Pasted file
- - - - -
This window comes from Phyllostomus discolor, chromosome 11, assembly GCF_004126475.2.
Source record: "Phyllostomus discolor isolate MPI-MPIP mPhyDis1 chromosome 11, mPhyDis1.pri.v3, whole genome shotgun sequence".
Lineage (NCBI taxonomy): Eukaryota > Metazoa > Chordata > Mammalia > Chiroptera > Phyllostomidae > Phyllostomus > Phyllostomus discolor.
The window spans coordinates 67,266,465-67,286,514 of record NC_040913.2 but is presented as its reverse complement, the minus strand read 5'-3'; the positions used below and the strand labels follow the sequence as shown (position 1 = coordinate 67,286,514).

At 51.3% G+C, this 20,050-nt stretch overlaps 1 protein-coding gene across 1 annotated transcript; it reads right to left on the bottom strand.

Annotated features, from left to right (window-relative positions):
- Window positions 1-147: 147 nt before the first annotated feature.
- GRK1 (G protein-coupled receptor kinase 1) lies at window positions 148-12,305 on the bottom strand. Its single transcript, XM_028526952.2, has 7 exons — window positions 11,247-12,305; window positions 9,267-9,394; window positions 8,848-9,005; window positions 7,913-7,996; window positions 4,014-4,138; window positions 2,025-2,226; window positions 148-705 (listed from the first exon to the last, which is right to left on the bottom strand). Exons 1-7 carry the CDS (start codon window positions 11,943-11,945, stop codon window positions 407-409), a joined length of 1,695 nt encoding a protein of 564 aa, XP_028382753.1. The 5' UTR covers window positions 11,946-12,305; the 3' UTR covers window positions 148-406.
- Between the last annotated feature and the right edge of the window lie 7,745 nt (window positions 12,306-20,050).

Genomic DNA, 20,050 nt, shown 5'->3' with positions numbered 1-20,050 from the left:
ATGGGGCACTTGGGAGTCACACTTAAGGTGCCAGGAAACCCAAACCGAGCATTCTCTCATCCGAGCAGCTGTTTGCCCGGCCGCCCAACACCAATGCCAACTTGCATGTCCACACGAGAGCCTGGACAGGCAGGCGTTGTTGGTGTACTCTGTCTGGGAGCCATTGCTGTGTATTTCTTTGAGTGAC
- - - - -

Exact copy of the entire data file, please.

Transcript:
This window comes from Phyllostomus discolor, chromosome 11, assembly GCF_004126475.2.
Source record: "Phyllostomus discolor isolate MPI-MPIP mPhyDis1 chromosome 11, mPhyDis1.pri.v3, whole genome shotgun sequence".
Lineage (NCBI taxonomy): Eukaryota > Metazoa > Chordata > Mammalia > Chiroptera > Phyllostomidae > Phyllostomus > Phyllostomus discolor.
The window spans coordinates 67,266,465-67,286,514 of record NC_040913.2 but is presented as its reverse complement, the minus strand read 5'-3'; the positions used below and the strand labels follow the sequence as shown (position 1 = coordinate 67,286,514).

At 51.3% G+C, this 20,050-nt stretch overlaps 1 protein-coding gene across 1 annotated transcript; it reads right to left on the bottom strand.

Annotated features, from left to right (window-relative positions):
- Window positions 1-147: 147 nt before the first annotated feature.
- GRK1 (G protein-coupled receptor kinase 1) lies at window positions 148-12,305 on the bottom strand. Its single transcript, XM_028526952.2, has 7 exons — window positions 11,247-12,305; window positions 9,267-9,394; window positions 8,848-9,005; window positions 7,913-7,996; window positions 4,014-4,138; window positions 2,025-2,226; window positions 148-705 (listed from the first exon to the last, which is right to left on the bottom strand). Exons 1-7 carry the CDS (start codon window positions 11,943-11,945, stop codon window positions 407-409), a joined length of 1,695 nt encoding a protein of 564 aa, XP_028382753.1. The 5' UTR covers window positions 11,946-12,305; the 3' UTR covers window positions 148-406.
- Between the last annotated feature and the right edge of the window lie 7,745 nt (window positions 12,306-20,050).

Genomic DNA, 20,050 nt, shown 5'->3' with positions numbered 1-20,050 from the left:
ATGGGGCACTTGGGAGTCACACTTAAGGTGCCAGGAAACCCAAACCGAGCATTCTCTCATCCGAGCAGCTGTTTGCCCGGCCGCCCAACACCAATGCCAACTTGCATGTCCACACGAGAGCCTGGACAGGCAGGCGTTGTTGGTGTACTCTGTCTGGGAGCCATTGCTGTGTATTTCTTTGAGTGAC